The allure of the Merrimack is the opposite of Umbagog: If you’re an angler who is pressed for time but looking to have a chance at decent fishing, the Merrimack runs through major cities like Nashua and Concord, and river access in those areas is easy.
Focus on the down-current side of structure where bass will be holding, and be sure to be on the river at first light, especially during the summer.
The upper Merrimack River has some of the better trout fishing in New Hampshire.
Access: You can find several boat launches on the Merrimack River, including one off West Portsmouth Street right in Concord.
Beauchesne called Wickwas a “sleeper lake,” even though it’s in a popular fishing area and easy to reach.
This 350-acre lake is primarily a largemouth fishery, although anglers have caught smallmouth bass here as well.
Lake Wickwas never gets deeper than 40 feet and has four islands that serve as easy first targets for finding the bass orienting to structure.
Fish the drop-offs near the islands with jigs, or crankbaits run right against the bottom, and you’ll find eager largemouth.
The northern edge of the lake, especially heading toward the west, has the steepest drop in proximity to an island and would be a good place to start with spinnerbaits, jigs or perch-patterned crankbaits.
Access: Chemung Road on the south side of the lake has a public boat ramp.
Squam Lake is an enormous lake that could only be overshadowed by the lake directly to its south, Lake Winnipesaukee.
A narrow channel connects this big lake to Little Squam Lake.
Big Squam has rainbow trout, landlocked salmon, and lake trout, and those coldwater species no doubt make Squam a perennial angler favorite.
However, there’s no denying that Squam Lake’s smallmouth bass fishing is outstanding.
It’s a numbers lake, where releasing a bunch of smallmouth before you even break for lunch is always a good possibility.
Squam Lake has exceptionally clear water, so using a fluorocarbon leader or spooling up entirely with fluorocarbon can be a difference-maker.
Smallmouth bass feed on a variety of pray species here, but crawfish are abundant, so crawfish-imitation soft-plastic baits (like the Yum Craw Papi, in chartreuse, especially) or a crawdad crankbait can be great options to have on hand.
Keep in mind the erratic way a crawfish retreats when being chased and mimic that motion with your retrieve to elicit the most strikes.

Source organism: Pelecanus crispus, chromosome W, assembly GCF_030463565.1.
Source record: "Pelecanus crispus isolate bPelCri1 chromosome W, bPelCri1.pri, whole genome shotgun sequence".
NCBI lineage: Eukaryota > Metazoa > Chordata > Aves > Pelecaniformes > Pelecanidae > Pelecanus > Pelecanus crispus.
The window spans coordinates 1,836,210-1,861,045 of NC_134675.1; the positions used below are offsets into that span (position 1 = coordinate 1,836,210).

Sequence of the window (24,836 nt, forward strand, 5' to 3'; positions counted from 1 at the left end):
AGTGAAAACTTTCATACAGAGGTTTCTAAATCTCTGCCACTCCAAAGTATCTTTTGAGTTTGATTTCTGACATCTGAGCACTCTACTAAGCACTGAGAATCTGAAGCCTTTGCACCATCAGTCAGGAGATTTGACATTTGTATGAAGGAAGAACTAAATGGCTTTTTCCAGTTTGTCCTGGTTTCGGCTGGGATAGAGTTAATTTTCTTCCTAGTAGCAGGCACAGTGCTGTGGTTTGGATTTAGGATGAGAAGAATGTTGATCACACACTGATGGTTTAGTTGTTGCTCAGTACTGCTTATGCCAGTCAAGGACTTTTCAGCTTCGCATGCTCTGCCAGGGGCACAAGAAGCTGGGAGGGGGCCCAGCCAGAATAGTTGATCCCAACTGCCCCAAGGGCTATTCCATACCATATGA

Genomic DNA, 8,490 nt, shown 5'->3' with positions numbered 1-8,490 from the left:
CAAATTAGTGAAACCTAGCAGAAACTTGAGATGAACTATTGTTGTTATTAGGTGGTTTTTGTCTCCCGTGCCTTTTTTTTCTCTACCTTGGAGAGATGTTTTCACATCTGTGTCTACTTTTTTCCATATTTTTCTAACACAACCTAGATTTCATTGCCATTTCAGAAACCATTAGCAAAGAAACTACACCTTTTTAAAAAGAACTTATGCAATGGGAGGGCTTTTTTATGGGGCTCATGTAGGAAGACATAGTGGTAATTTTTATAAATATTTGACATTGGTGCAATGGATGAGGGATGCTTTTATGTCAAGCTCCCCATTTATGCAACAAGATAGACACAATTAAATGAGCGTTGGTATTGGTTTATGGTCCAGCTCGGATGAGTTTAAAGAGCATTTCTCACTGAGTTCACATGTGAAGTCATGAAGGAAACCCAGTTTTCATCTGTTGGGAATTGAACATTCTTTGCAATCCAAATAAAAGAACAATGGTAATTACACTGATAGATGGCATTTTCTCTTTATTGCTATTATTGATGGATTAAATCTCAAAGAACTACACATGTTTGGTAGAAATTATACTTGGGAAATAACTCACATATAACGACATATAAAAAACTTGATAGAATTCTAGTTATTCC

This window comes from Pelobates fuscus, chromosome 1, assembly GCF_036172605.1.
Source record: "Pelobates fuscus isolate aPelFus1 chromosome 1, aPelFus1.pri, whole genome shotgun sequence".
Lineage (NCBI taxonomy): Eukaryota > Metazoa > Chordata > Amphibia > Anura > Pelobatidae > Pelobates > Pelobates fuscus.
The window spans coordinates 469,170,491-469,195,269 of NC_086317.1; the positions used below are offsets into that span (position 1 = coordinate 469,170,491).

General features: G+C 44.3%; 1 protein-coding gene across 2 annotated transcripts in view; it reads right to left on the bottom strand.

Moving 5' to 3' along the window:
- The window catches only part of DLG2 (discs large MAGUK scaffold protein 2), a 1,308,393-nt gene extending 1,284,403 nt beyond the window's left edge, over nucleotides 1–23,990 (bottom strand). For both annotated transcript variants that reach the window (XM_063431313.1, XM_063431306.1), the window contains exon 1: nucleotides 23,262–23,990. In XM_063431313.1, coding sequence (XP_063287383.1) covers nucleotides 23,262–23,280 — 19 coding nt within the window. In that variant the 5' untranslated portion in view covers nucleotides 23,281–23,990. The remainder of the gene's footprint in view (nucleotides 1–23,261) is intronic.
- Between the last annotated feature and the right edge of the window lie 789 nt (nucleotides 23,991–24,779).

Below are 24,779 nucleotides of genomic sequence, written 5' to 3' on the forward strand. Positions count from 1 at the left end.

For what it’s worth, Beauchesne listed Squam as his favorite overall fishing lake. It’s also an excellent ice-fishing lake.
Access: There is a public launch on Route 113 in the channel that connects Big and Little Squam lakes.
If you’re looking to ditch the crowd, Beauchesne said Waukewan Lake might be the place to do so while taking advantage of its tremendous smallmouth bass fishing.
He gave anglers a head’s up that the boat ramp is less than ideal, and there’s limited parking, but if those inconveniences aren’t a concern, this is a spot worth the effort.
The 928-acre lake in Meredith and next to Lake Winnipesaukee has its deepest basins on the far northern and far southern ends, which drop to 60 and 70 feet, respectively.
The northwestern part of the lake features two islands that can be smallmouth magnets in the late spring and early summer when these fish are setting up to spawn.
Later the bass will push deeper as waters warm in the summer. Try a chartreuse Mepps spinner just off the near-shore drop-offs for mid-summer smallmouth.
Because this lake is so close to Winnipesaukee, it can be a perfect option when New Hampshire’s most popular lake gets busy in the peak summer months.
There’s also a largemouth bass population in Waukewan that you can also target, although they’re less common than the smallmouth.
Access: The Waukewan Town Park off Waukewan Street in Meredith features a public launch for anglers.
With some of New England’s most famous and productive rivers, some outstanding lakes, and rich and scenic forests where you have a chance to see a bald eagle flying over a moose, there’s no denying that New Hampshire offers some of the most spectacular bass fishing opportunities in the Northeast.
We hope this guide helps you have some incredibly memorable days on the water (or at least gets you dreaming about them).
Catch More Bass
Looking for more tips and techniques to catch both largemouth and smallmouth bass? Check out our simple bass fishing guide.
Thanks again to Mark Beauchesne for sharing his New Hampshire bass fishing knowledge with our readers. You can find him at Fish NH Guide Service.